Fourth, we have seen recently a growing differentiation of caste voting along class lines, the richer segments of most castes, barring the Dalits, voting more for the BJP. CSDS survey data again reveals, for example, that among the Yadavs — who remain a core support base for the SP — the richer segments tend to vote more for the BJP. And fifth, we have seen in the 2014 general election and in more recent times how social and religious polarisation can still be used to fragment the political space, to help build majorities of seats out of minorities of votes.

This is not to say that caste arithmetic no longer matters or operates but that it is insufficient to win an election. Caste still determines the distribution of tickets, which in turn shapes the representation caste groups have in the assembly. Ticket distribution is not done following pan-state caste combinations strategies but according to local, constituency-level, circumstances.

The inclusive character that the main parties have acquired in UP derives largely from the localisation of caste politics, which leads them to distribute tickets across the caste spectrum and therefore offer representation to nearly all. The successful parties are those who can, in addition, attract floating voters, by other means than identity politics.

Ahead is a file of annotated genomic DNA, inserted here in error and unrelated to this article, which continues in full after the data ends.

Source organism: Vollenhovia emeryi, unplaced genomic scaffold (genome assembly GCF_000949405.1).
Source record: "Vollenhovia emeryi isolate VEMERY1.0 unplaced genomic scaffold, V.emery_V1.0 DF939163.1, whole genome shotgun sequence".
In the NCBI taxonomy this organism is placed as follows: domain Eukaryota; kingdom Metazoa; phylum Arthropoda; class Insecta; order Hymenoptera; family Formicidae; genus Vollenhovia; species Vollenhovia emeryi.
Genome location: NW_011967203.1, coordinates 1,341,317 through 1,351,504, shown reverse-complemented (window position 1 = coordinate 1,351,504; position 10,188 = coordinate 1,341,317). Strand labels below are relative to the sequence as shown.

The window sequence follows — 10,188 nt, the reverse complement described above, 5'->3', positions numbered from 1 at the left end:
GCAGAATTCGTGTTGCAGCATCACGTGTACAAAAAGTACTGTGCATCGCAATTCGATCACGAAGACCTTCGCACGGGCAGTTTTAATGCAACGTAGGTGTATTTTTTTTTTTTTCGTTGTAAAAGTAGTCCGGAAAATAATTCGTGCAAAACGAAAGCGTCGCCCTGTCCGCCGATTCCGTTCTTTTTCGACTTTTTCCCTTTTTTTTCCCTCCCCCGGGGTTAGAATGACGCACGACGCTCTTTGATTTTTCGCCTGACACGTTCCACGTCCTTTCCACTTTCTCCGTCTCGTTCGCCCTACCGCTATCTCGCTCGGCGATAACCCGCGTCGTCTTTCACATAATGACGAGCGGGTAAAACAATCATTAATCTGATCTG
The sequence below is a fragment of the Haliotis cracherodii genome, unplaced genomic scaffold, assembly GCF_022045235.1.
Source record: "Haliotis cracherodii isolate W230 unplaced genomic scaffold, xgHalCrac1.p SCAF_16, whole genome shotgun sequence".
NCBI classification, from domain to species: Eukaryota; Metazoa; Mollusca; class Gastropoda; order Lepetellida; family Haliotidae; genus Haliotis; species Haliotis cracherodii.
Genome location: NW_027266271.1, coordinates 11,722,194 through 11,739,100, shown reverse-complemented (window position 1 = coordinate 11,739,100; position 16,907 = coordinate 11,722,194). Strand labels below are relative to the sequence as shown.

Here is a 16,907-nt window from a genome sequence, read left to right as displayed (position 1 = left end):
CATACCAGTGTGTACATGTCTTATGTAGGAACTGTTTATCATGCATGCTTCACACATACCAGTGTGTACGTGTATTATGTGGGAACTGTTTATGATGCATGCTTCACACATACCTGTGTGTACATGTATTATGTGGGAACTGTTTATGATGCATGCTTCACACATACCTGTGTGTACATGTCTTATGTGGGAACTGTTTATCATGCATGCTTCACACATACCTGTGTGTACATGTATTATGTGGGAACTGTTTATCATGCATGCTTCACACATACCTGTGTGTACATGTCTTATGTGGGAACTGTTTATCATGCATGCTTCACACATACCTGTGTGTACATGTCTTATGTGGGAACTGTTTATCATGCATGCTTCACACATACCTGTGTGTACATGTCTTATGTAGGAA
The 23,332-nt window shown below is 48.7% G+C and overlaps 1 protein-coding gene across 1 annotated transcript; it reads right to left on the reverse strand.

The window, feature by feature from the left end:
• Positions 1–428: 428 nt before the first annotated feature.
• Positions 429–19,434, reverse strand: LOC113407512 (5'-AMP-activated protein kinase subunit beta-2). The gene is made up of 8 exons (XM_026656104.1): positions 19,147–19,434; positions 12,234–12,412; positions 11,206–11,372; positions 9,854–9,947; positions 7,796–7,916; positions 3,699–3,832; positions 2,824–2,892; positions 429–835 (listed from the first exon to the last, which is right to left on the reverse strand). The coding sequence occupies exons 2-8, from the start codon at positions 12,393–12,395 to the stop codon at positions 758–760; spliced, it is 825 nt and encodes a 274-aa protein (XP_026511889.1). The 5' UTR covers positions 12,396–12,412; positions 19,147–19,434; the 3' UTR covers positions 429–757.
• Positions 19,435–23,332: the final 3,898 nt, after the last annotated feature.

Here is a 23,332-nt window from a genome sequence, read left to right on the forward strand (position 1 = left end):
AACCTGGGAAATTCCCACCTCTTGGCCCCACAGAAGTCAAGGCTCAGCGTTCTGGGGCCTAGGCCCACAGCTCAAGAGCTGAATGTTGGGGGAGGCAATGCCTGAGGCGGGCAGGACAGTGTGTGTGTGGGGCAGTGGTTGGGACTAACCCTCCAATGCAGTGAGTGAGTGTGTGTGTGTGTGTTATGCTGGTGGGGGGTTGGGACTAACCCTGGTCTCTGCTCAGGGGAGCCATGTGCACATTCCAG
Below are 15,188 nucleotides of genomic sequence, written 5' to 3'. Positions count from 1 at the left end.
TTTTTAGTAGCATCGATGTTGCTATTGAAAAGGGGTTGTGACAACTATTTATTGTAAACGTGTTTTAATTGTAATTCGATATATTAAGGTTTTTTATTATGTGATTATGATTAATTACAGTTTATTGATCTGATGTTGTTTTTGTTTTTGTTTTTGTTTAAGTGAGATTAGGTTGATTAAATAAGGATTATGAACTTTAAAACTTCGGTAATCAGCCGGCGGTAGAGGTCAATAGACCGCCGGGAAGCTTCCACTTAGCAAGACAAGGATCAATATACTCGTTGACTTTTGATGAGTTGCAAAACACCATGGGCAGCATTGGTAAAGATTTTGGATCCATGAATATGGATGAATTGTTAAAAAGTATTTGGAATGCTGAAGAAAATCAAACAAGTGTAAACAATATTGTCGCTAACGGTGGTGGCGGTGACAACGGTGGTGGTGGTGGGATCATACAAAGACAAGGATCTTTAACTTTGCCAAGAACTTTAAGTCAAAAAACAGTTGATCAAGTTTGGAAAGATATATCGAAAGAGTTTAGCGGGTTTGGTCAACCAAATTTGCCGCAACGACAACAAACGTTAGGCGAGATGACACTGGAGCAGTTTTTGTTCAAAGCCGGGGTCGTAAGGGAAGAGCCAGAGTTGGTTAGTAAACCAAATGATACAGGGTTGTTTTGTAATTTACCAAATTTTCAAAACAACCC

We have seen in recent elections, in Bihar, West Bengal or Tamil Nadu, that the parties in power who offer tangible benefits to voters across caste divisions — to women in particular — get rewarded. This trend supersedes an older trend of incumbency disadvantage. More and more state governments are returned to power precisely because of their ability to effectively distribute public goods while transcending caste divisions. So the question that will animate most voters in the next assembly elections in UP is likely to be: Which party is in a better position to do so?


The writer is assistant professor of Political Science at Ashoka University, and co-director of the Trivedi Centre for Political Data